does anybody know how to apply the opposite of the reverb affect?? Im recording in my bedroom and i get this echo effect (sound like im in a big empty room) what’s the best way to remedy that?

It’s practically impossible to remove natural reverberation from a recording, so you need to do it phyisically by manipulating the environment you are recording in.The smartest thing to do is to record in a different room - something small and well insulated or soundproofed. This may be troublesome if you don’t have extension cords or a remote way to access the computer. Another solution would be to put up soundproofing in your bedroom. This can be simple, such as blankets, egg cartons or spongey styrofoam. Monitor your microphone through the headphones while recording to see if you can hear the reverb. Add more blankets or soundproofing as needed.

Of course, if you want to spend money, there is professional soundproofing material that can be purchased from many audio equipment retailers. Good luck.

in general, if you want less “room sound” in your recordings, use “close mic’ing”… or at least try getting a little closer to the source so you can bring down the preamp gain a bit. personally, i stick blankets on the walls and try to mic as closely as a can get away with… then i try to re-simulate the room sound with reverbs, etc… gives you a little more control.

if you want complete control over the NATRUAL reverb, record two tracks (two seperate mics) when recording a single instrument. mic one: “up close” to the source, mic two: “at a distance”… somewhere else in the room, down the hall, etc. to get the reverb. then once you’ve got those down as seperate tracks, mix to taste.

Got a walk in closet? Record in there. Closets are great for isolation booths. YOu already have all the sound treatment you could want from coats and clothing.

Couple of issues ago in “Electronic Musician” there was an article on recording on the road. They suggested using onhand stuff for acoustic insulation like pizza boxes, mattresses, blankets hung over mic stands, etc.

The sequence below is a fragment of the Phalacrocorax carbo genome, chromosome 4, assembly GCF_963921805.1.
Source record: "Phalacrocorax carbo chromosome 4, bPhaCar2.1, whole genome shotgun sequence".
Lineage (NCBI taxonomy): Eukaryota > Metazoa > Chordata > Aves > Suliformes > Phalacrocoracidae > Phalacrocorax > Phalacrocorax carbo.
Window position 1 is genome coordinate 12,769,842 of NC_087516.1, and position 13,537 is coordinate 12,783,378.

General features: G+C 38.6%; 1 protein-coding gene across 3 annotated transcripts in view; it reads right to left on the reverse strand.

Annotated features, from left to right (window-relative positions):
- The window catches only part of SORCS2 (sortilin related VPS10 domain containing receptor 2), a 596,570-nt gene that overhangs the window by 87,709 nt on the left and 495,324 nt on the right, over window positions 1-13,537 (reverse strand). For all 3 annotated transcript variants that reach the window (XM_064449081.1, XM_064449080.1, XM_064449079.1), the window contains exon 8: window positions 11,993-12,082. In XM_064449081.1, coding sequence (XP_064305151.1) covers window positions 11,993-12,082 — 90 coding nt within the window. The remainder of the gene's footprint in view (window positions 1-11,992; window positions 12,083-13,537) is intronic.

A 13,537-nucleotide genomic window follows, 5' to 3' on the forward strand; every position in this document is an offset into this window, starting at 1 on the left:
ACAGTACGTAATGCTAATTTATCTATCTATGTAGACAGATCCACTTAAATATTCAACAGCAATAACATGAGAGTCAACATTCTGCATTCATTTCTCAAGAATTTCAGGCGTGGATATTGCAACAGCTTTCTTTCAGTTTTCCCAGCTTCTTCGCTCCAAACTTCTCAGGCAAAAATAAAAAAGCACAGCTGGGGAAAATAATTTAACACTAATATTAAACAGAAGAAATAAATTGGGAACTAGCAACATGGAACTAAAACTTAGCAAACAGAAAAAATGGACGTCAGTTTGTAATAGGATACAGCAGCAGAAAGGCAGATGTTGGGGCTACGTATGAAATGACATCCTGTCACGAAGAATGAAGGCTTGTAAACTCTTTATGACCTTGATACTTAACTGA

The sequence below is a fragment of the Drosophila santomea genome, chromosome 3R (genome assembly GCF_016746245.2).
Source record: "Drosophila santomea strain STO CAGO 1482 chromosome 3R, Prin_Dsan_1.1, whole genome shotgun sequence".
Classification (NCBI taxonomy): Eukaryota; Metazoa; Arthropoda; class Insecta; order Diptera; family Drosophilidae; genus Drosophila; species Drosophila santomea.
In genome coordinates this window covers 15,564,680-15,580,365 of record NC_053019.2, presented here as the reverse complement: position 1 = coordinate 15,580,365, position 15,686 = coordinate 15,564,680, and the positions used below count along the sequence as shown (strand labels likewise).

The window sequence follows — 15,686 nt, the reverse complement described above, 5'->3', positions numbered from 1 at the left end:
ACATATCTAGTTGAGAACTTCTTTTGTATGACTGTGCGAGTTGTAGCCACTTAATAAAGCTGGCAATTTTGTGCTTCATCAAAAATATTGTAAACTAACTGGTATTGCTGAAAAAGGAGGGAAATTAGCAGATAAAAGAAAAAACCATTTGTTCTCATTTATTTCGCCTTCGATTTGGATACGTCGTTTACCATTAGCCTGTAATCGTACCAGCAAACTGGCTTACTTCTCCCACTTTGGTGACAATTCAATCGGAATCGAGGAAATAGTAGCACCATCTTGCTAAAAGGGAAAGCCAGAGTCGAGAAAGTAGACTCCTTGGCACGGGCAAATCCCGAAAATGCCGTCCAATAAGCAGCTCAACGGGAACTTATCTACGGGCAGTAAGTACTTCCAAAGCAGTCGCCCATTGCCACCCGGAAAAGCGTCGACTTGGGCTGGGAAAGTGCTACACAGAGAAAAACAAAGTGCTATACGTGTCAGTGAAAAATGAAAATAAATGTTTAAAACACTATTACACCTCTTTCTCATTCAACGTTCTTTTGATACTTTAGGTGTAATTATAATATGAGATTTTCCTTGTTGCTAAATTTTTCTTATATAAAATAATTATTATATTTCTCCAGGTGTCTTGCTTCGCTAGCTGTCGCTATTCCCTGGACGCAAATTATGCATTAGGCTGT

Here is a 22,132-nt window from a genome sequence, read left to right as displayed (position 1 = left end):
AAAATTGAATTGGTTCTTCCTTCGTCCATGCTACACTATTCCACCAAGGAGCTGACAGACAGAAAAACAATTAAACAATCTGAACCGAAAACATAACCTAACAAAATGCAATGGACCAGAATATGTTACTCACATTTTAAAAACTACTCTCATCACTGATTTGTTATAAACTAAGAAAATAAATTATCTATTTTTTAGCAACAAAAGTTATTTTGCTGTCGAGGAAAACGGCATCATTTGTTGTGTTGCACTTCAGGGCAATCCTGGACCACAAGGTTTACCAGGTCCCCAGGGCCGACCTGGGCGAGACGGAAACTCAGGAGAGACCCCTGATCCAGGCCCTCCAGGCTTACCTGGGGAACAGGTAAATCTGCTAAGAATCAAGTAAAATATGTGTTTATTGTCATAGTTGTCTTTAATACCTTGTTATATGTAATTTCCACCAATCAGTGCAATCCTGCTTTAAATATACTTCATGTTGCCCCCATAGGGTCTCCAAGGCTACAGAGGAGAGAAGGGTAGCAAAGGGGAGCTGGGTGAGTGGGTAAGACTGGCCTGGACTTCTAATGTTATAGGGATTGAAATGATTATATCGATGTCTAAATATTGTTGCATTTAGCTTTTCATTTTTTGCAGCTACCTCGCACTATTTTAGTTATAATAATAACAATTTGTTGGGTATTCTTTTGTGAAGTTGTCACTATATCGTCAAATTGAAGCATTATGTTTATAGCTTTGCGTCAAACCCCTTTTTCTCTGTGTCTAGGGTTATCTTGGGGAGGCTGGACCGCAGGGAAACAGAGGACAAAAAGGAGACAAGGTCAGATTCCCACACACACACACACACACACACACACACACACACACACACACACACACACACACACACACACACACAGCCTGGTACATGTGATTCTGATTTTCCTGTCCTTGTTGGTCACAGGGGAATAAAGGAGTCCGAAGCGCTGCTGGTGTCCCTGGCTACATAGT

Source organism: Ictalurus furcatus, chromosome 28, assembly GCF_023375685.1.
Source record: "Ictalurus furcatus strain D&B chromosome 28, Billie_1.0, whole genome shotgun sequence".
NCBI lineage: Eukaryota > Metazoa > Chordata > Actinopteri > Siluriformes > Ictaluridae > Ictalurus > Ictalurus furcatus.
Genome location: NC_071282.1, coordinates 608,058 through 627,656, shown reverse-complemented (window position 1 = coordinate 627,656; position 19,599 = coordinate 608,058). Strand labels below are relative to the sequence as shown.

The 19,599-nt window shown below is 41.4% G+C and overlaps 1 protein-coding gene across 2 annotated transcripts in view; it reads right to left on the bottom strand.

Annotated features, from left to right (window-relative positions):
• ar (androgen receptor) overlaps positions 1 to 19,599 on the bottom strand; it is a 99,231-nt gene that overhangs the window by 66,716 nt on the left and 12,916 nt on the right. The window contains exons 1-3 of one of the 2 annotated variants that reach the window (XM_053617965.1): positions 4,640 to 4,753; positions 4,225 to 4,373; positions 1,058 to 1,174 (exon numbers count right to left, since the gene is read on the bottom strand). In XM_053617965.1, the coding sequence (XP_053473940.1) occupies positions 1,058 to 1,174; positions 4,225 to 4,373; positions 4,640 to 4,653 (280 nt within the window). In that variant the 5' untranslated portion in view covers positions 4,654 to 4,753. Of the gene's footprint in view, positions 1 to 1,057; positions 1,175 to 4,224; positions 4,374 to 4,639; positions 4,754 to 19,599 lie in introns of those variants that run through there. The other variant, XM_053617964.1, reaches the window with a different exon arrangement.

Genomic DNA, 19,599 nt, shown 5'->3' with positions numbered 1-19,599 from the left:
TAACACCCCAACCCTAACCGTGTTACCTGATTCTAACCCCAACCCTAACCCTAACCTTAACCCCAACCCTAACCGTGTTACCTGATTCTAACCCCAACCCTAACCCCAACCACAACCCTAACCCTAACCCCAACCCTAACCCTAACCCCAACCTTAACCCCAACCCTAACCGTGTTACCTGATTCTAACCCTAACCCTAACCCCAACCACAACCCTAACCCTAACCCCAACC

thanks alot!, im using my walking in closet i guess i have to hang more clothes in blankets

Put down a carpet too if you have wood floors. Also, follow the on axis path of the mic and find the surface it will be picking up the most reflections from and treat that area especially. EX:

Mic Wall

–O |

Put treatment in from of the wall to knock down reflectins heading directly towards the mic. Also think about bleed. A cardiod mic pickups up in a half sphere like pattern. If you have to compromise, treat the areas that will reflect into this half sphere and not the places that woul drefelct in to the dead spot of the mic. Make sense or did I just babble?

PZM mics do better too, but good ones (old RS versions made by Crown and no longer sold) are hard to find or are expensive for the real Crown’s which are still available. I don’t know if the new little ones are any good so I’m not suggesting those. I suspect they aren’t up to the specs old big ones (and the little ones aren’t balanced low-Z either - they have an 1/8" plug). These are specialty things and not everything sounds good recorded with them, though you do get a true representation of how whatever you are recording sounds like to your ears right where the mic is.

mate if yer got a nasty room all gotta do is sample a bit o’
tail of end of vocal phrase n stor as noise print.
forge can b used fer then usin the noise print ta apply to vocal track, :D

Limey, are you talking about making an impulse of the room, and then using SIR or something to cut it out? I was thinking that, but it is a difficult prospect. Theoretically possible, though…

He’s talking about sampling just a trailing part of the reverb – the part that fades with no direct sound – and using that as the sample of what to remove using Sound Forge’s or Audition’s Noise Reduction function, or any other app that lets you sample a section for use this way. It’s normally used to remove tape hiss and things like surface noise from records and background sounds.

The down side is that any reverb in the trails may be so prevalent in the direct sound that removing the reverb this way may screw up the sound too much. Hiss and things like that are usually so low in volume that they are masked by normal levels, but reverb is intentionally loud enough to be heard while the music plays so lots of tweaking may be in order to get satisfactory results.

It’s worth a try though. That’s for sure.

phoo matey, i aint talkin bout drastik like noise reducn levels–
talkin bout weentsy nse redn settins. n wot yer can also do is
sample bit o’ room sound n use frequency display ta show frequencies o’ tha room sound like sound engine got this
type o’ display n cool 96 n gobs o’ other softwares.
then wot yer can do is special selectiv filterin usin a eq filter.
i aint talkin filterin or nse redn ta tha max, but blinkin carefull mild stuff. forgot ow ta do me smileys. now i’m appy.
:D :D

That’s sort of what I’m getting at. The default setting want to get rid of all the stuff in the sample. That would be way to heavy handed. A very light touch of reduction might do the trick, but part of the trick is getting the right bit of sample to start with.

u r blinkin rite phoo matey gettin the smple proper like is the trik of it :D :D